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Cal turns tables with dominant pitching after Thorpe gem
Courtesy: GoDucks.com
Release Date: 05/23/2014
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by Rob Moseley
Editor, GoDucks.com

One night after Oregon left-handed starter Tommy Thorpe baffled California, the Golden Bears turned the tables.

Cal senior lefty Kyle Porter kept the Ducks off-balance through eight innings Friday, pitching the Bears to a 6-0 victory at PK Park. Porter allowed two hits and walked two while striking out eight, and afterward drew a lofty comparison to major-league All-Star Cliff Lee from Oregon coach George Horton.

"We were just not worthy of it," Horton said. "I'm not going to go in and yell at my guys. They were trying awfully hard, they just weren't worthy of breaking him down."

Porter's gem came on a night UO senior right-hander Jeff Gold was trying for his 24th career victory, which would have broken the record he currently shares with Alex Keudell. Gold allowed five runs (four earned) through 6 1/3 innings, in what likely was his final appearance at PK Park, given Oregon's slim odds of hosting NCAA Regionals next week.

The Ducks (42-17, 18-11 Pac-12) and Cal will play their regular-season finale Saturday at 7 p.m. Regional host sites will be announced Sunday evening, and the full NCAA field will be unveiled Monday.

Oregon didn't manage a hit Friday until the sixth inning, when a Mark Karaviotis single ended a run of 16 straight batters retired by Porter.

"First three innings he was pretty dominant," Karaviotis said. "I felt our at-bats kept getting more quality and quality as the game went on, we just weren't able to string anything together."

Karaviotis also had Oregon's first hit Thursday, a fifth-inning single during the rally that sparked the Ducks' 5-1 win. There was no such rally Friday.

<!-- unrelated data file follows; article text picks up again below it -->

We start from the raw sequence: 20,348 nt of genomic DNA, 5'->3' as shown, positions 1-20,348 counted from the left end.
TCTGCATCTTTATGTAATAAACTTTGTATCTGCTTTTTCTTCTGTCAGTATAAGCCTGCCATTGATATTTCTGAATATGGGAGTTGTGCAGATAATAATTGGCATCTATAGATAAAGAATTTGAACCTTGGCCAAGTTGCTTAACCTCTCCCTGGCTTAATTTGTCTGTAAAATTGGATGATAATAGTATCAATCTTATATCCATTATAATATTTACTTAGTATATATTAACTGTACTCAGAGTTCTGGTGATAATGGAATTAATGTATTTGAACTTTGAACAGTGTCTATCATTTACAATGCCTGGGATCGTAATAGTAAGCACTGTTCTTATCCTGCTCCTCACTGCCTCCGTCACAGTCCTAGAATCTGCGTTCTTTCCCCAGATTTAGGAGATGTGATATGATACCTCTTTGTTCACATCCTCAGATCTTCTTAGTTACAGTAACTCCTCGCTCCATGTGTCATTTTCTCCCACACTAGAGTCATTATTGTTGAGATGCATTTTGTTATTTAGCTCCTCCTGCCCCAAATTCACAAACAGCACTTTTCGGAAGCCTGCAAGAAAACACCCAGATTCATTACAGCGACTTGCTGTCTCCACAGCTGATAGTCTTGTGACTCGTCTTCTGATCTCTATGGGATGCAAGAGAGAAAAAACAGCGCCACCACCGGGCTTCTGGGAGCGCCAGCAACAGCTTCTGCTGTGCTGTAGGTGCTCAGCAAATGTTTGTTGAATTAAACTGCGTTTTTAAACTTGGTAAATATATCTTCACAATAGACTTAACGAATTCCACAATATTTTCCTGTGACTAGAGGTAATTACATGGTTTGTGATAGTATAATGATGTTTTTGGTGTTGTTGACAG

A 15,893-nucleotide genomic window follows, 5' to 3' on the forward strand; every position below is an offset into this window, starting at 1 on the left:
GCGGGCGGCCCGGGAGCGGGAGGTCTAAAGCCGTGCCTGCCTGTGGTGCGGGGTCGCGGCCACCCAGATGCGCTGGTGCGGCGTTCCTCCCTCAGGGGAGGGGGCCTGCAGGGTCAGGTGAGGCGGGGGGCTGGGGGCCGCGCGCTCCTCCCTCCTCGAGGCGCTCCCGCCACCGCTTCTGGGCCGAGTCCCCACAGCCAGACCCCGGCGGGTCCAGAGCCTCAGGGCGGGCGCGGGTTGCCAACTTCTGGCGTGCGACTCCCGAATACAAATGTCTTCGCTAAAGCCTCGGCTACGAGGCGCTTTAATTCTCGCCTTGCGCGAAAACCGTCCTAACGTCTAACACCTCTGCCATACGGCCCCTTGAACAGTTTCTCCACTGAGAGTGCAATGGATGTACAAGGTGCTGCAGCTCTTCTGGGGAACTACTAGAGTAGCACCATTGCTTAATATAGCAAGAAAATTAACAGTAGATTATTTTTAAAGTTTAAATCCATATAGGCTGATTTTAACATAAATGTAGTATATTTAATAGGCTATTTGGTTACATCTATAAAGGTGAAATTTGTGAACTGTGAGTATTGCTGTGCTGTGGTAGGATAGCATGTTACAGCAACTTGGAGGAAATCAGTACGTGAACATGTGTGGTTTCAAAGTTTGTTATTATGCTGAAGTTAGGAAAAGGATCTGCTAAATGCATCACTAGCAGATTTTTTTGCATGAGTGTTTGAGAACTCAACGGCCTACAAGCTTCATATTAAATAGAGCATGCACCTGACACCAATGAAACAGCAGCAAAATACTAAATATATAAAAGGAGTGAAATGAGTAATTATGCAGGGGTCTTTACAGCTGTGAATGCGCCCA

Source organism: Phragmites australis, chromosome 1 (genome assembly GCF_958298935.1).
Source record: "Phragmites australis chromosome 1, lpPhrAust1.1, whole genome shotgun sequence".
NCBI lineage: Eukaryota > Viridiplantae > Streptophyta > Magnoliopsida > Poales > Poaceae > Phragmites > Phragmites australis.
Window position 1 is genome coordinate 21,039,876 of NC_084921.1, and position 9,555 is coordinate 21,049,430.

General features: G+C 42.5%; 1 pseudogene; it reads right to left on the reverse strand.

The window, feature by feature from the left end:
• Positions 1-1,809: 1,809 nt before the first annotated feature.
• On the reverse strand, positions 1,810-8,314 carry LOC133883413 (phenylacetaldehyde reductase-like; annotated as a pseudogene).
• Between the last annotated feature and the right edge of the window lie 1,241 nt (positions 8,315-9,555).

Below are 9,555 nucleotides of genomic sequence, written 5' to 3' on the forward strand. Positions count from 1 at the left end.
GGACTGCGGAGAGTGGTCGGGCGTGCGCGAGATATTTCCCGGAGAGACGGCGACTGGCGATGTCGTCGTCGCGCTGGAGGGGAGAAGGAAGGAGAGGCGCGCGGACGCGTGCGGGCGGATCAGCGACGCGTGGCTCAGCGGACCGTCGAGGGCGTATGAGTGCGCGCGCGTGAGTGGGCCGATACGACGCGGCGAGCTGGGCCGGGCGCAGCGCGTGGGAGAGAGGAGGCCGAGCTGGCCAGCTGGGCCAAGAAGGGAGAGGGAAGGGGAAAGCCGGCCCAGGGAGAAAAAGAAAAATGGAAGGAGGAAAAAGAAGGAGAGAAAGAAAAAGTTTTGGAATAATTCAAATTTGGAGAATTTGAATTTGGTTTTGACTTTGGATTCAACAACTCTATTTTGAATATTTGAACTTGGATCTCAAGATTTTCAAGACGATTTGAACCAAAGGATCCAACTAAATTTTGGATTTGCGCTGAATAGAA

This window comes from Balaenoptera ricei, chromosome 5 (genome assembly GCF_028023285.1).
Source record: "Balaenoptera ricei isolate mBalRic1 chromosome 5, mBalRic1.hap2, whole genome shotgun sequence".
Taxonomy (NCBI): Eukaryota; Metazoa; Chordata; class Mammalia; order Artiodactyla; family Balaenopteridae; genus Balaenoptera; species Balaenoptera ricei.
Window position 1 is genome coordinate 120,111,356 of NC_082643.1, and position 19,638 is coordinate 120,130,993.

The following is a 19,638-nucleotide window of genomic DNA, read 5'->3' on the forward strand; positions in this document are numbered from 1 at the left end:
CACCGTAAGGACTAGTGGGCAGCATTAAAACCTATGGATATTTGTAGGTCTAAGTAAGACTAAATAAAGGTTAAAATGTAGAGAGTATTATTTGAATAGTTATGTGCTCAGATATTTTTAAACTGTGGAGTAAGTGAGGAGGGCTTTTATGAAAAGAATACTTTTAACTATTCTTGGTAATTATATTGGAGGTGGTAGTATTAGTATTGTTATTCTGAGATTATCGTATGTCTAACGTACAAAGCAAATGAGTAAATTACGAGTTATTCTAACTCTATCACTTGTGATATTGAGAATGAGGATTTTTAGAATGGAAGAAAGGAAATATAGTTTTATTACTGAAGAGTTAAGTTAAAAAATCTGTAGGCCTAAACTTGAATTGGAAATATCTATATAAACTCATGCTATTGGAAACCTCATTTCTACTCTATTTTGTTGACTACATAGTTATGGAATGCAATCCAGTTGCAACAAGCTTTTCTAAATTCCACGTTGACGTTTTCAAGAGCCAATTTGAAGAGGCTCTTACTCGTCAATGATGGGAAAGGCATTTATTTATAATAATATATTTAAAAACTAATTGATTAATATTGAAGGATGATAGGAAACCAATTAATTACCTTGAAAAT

Horton said the Ducks need better at-bats early in games, to keep the opposing starter from settling into what he called "dial-a-pitch" mode, able to dictate at-bats to the UO hitters.

"That doesn't mean we have to get hits or runs early," Horton said. "But we've got to take some swings, maybe hit some balls hard, put some doubt in the pitcher. For two nights in a row, we didn't get started very well."

Among the few bright spots for Oregon was the relief effort of Darrell Hunter, who retired the final four Cal hitters in order on a night that might have seen his final appearance at PK Park. A 2008 graduate of Thurston High in neighboring Springfield, Hunter was the first recruit to commit to Oregon following the rebirth of the program.

Medical issues forced Hunter to sit out the 2010 and 2012 seasons, and he played at a local community college in 2011. But Hunter returned to the Ducks in 2013 and became a reliable short reliever as a senior, then successfully petitioned the NCAA for a sixth year of eligibility this spring due to his health issues.

"The fact he went out and threw well makes me feel good," Horton said. "His story, where he started and where he came from and all the challenges he's gone through, I'd sure like to take that guy to the promised land, which is Omaha. If anybody deserves it as a player, Darrell does."

For his part, Hunter didn't betray any emotions postgame about what may have been his final appearance on the mound at PK Park.

"I'm just going out trying to help my team win," Hunter said. "I'm going to get two senior days out of this, so that's going to be pretty cool."

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